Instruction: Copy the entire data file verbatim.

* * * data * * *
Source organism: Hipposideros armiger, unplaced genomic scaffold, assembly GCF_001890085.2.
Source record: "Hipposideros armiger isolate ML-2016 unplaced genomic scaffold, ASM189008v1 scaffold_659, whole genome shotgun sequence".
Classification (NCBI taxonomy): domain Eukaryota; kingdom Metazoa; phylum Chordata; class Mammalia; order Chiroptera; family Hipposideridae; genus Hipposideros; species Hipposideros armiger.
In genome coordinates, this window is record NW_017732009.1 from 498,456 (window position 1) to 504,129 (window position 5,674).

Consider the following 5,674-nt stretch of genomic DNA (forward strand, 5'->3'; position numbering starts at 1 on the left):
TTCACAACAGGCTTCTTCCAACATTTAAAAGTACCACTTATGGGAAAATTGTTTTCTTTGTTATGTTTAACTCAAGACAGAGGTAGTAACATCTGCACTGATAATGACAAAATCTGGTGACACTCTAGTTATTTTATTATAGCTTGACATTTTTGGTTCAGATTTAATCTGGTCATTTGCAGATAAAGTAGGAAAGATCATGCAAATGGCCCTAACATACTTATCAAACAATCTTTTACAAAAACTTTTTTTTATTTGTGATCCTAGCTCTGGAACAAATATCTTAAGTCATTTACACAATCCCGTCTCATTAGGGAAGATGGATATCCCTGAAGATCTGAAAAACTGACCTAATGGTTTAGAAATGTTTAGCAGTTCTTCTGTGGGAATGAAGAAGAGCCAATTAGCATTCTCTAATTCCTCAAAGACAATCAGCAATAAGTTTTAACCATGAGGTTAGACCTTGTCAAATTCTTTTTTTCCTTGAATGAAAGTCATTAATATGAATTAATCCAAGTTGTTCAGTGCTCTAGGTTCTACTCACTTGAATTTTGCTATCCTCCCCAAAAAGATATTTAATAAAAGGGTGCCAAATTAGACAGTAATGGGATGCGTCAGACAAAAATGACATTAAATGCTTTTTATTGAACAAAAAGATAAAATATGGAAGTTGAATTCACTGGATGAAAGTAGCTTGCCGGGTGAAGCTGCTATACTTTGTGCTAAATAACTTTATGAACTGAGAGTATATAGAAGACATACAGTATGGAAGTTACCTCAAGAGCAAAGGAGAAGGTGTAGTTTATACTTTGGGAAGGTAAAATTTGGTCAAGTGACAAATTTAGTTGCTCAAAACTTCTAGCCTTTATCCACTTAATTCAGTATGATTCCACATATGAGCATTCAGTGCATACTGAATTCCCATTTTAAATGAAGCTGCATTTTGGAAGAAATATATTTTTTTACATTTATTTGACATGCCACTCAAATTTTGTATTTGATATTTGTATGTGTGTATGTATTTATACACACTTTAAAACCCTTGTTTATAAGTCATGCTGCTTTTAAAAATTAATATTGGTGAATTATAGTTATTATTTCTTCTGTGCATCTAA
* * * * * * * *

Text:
Source organism: Hipposideros armiger, unplaced genomic scaffold, assembly GCF_001890085.2.
Source record: "Hipposideros armiger isolate ML-2016 unplaced genomic scaffold, ASM189008v1 scaffold_659, whole genome shotgun sequence".
Classification (NCBI taxonomy): domain Eukaryota; kingdom Metazoa; phylum Chordata; class Mammalia; order Chiroptera; family Hipposideridae; genus Hipposideros; species Hipposideros armiger.
In genome coordinates, this window is record NW_017732009.1 from 498,456 (window position 1) to 504,129 (window position 5,674).

Consider the following 5,674-nt stretch of genomic DNA (forward strand, 5'->3'; position numbering starts at 1 on the left):
TTCACAACAGGCTTCTTCCAACATTTAAAAGTACCACTTATGGGAAAATTGTTTTCTTTGTTATGTTTAACTCAAGACAGAGGTAGTAACATCTGCACTGATAATGACAAAATCTGGTGACACTCTAGTTATTTTATTATAGCTTGACATTTTTGGTTCAGATTTAATCTGGTCATTTGCAGATAAAGTAGGAAAGATCATGCAAATGGCCCTAACATACTTATCAAACAATCTTTTACAAAAACTTTTTTTTATTTGTGATCCTAGCTCTGGAACAAATATCTTAAGTCATTTACACAATCCCGTCTCATTAGGGAAGATGGATATCCCTGAAGATCTGAAAAACTGACCTAATGGTTTAGAAATGTTTAGCAGTTCTTCTGTGGGAATGAAGAAGAGCCAATTAGCATTCTCTAATTCCTCAAAGACAATCAGCAATAAGTTTTAACCATGAGGTTAGACCTTGTCAAATTCTTTTTTTCCTTGAATGAAAGTCATTAATATGAATTAATCCAAGTTGTTCAGTGCTCTAGGTTCTACTCACTTGAATTTTGCTATCCTCCCCAAAAAGATATTTAATAAAAGGGTGCCAAATTAGACAGTAATGGGATGCGTCAGACAAAAATGACATTAAATGCTTTTTATTGAACAAAAAGATAAAATATGGAAGTTGAATTCACTGGATGAAAGTAGCTTGCCGGGTGAAGCTGCTATACTTTGTGCTAAATAACTTTATGAACTGAGAGTATATAGAAGACATACAGTATGGAAGTTACCTCAAGAGCAAAGGAGAAGGTGTAGTTTATACTTTGGGAAGGTAAAATTTGGTCAAGTGACAAATTTAGTTGCTCAAAACTTCTAGCCTTTATCCACTTAATTCAGTATGATTCCACATATGAGCATTCAGTGCATACTGAATTCCCATTTTAAATGAAGCTGCATTTTGGAAGAAATATATTTTTTTACATTTATTTGACATGCCACTCAAATTTTGTATTTGATATTTGTATGTGTGTATGTATTTATACACACTTTAAAACCCTTGTTTATAAGTCATGCTGCTTTTAAAAATTAATATTGGTGAATTATAGTTATTATTTCTTCTGTGCATCTAA